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Welcome to the first Dorset Publications Stargazing feature. Each month I’ll be describing astronomical events that are happening overhead in our beautiful night skies. The majority of them are viewable just by stepping out at the appropriate time and looking up, but some may require a particular vantage point (for instance, a clear view to the west). A cloudless night is also required! Some viewings will benefit from using binoculars or a small telescope if you have one, but all can be enjoyed without either.

With many of us having to distance ourselves from our routines for a while, observing the night sky may help bring us a sense of serenity and calm. It doesn’t cost anything to look up, and many amateur observers have said that the reward for becoming a little more knowledgeable with the night sky fills them not only with great joy, but it is as if the stars and planets become familiar friends.

ISS Flyover

The International Space Station (ISS) is visible in our night skies, but often at unsociable hours! Luckily, on both the 2nd and 4th of April it will be viewable for five minutes in our evening skies, rising just after 8.40pm in the west, travelling towards the south-east (moving towards the left as we view it). The 2nd April visible pass is the better one to observe as the ISS will be brighter and higher in the sky. A good, cloudless view west is preferable, and if houses block your view why not try out of a bedroom window.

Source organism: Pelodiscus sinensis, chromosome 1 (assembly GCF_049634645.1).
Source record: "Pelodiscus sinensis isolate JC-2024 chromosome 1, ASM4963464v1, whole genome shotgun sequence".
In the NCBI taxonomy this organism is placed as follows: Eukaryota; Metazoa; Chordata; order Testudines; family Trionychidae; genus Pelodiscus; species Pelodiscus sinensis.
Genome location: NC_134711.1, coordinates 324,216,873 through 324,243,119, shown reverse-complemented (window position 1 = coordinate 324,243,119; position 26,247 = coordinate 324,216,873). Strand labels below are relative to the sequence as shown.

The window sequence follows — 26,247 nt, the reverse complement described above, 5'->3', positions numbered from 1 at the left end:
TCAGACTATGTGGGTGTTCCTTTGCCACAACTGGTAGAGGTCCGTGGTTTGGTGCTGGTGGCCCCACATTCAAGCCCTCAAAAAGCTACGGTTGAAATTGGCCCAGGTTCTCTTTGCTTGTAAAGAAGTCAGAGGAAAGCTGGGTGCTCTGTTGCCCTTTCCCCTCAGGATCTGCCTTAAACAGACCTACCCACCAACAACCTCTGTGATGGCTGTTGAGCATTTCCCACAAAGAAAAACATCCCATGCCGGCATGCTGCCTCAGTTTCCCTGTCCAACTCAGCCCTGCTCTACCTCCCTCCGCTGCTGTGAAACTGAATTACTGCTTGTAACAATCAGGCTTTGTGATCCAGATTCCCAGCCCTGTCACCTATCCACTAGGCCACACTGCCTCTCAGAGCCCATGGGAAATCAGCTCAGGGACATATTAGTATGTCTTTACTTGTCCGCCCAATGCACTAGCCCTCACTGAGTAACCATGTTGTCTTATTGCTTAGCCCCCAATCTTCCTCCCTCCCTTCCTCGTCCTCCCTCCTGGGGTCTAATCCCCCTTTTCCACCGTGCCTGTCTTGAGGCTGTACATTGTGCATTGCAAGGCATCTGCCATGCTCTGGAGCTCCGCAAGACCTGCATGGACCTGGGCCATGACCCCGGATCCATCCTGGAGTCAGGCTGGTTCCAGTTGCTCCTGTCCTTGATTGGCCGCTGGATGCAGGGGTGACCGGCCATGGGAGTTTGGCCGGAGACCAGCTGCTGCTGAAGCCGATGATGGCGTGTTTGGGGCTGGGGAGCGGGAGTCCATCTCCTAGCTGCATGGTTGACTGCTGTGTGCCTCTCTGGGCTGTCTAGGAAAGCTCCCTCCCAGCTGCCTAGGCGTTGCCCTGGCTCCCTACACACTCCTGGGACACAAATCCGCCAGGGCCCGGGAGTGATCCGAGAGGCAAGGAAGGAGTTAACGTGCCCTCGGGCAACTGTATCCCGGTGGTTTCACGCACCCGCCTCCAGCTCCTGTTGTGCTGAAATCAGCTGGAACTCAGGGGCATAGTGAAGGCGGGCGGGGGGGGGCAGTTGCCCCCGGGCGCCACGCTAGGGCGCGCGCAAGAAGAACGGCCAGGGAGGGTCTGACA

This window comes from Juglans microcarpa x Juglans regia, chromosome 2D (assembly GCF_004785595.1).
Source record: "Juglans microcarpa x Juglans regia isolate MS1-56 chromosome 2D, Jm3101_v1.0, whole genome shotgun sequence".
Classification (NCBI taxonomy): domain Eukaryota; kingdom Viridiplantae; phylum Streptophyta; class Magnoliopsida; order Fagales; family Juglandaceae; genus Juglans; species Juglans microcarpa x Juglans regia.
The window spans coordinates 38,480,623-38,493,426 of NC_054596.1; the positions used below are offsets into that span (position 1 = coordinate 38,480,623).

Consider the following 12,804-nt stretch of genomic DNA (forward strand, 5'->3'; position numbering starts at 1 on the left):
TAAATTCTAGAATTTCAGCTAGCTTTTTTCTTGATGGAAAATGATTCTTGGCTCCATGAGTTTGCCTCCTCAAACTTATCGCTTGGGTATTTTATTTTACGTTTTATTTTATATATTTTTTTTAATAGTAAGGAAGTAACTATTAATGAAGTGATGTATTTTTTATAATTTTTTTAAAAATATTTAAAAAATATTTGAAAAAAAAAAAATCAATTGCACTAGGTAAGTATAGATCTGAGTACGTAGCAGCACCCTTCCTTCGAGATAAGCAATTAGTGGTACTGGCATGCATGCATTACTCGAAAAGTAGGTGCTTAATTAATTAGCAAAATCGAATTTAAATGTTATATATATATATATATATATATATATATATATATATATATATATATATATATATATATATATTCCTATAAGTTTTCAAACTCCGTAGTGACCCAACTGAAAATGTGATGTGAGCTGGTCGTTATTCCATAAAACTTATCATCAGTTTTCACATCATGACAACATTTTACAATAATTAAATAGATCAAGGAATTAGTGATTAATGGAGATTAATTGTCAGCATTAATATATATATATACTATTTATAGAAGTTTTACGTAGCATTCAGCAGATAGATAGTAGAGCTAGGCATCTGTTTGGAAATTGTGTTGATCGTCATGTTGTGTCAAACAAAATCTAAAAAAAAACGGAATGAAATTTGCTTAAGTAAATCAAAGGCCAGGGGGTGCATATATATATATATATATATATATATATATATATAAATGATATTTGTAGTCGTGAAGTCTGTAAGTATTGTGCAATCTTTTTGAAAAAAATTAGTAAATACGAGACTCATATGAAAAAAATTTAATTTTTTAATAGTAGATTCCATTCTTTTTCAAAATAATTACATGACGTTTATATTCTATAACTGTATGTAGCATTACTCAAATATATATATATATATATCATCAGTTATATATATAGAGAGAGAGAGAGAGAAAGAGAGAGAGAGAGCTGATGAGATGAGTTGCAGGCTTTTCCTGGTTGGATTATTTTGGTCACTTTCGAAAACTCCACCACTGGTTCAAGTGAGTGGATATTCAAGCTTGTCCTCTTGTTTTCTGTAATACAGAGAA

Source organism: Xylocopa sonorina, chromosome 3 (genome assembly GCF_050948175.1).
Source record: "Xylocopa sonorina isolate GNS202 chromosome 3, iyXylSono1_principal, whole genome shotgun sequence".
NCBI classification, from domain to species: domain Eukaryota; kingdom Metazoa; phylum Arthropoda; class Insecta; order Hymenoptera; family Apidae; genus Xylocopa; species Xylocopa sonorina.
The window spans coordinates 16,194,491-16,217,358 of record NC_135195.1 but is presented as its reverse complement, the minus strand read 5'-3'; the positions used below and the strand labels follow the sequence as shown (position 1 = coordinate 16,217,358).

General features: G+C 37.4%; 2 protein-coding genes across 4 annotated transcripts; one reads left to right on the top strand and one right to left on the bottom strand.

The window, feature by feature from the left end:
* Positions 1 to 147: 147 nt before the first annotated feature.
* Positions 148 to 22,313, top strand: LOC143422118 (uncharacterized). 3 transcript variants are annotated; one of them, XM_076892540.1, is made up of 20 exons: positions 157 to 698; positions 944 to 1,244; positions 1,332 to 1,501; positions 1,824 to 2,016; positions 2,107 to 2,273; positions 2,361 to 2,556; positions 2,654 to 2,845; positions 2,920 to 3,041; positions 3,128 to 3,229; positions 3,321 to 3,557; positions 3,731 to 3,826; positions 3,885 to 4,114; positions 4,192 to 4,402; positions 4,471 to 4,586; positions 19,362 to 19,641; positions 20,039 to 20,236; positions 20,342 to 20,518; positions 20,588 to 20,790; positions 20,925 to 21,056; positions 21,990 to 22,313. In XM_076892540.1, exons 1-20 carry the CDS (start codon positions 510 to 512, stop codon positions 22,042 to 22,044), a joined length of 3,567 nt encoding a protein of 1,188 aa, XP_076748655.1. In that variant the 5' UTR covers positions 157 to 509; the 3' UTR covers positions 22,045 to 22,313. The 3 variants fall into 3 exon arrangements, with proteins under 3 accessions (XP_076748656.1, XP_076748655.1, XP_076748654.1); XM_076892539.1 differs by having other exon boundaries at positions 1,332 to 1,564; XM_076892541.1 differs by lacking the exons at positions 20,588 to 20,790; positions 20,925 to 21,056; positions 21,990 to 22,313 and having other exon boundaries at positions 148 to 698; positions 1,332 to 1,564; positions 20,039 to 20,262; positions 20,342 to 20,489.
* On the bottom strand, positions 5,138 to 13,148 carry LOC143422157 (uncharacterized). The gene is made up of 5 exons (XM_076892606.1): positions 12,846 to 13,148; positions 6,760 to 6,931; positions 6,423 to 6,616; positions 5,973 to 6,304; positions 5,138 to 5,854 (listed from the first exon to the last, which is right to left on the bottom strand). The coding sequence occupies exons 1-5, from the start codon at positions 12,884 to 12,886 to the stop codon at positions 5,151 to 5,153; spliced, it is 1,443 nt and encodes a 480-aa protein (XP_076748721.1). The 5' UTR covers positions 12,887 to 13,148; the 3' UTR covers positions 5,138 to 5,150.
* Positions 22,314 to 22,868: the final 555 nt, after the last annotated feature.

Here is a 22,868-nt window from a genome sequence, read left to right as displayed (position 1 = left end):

Venus

If you’ve noticed a bright ‘star’ in the western sky after the sun sets recently, that is actually the planet Venus. Venus is a beautiful object to look at, but is made even more so this month by lining up next to two other night sky objects this month. On the 3rd of April it appears to join the Pleiades cluster of seven stars in the constellation Taurus (see diagram). This view would be enhanced with a small pair of binoculars). Later in the month the crescent Moon is near Venus just after sunset on the 26th. Venus is above and to the right of the Moon. Those of you who have a telescope can see Venus in its crescent phase around this time – a spectacular sight.

Mars, Saturn & Jupiter

Currently these three planets are only visible in our (very early) morning skies. Look south-east towards dawn during the whole of April, and the planets will form a rough line low on the horizon. Mars is furthest to the east (left), and should be distinguishable by its reddish colour. Saturn is yellowy-white and lies in between Mars, and Jupiter (on the right). The Moon joins the scene to make for very pretty viewing on the 15th and 16th (see diagram).

Kate Earl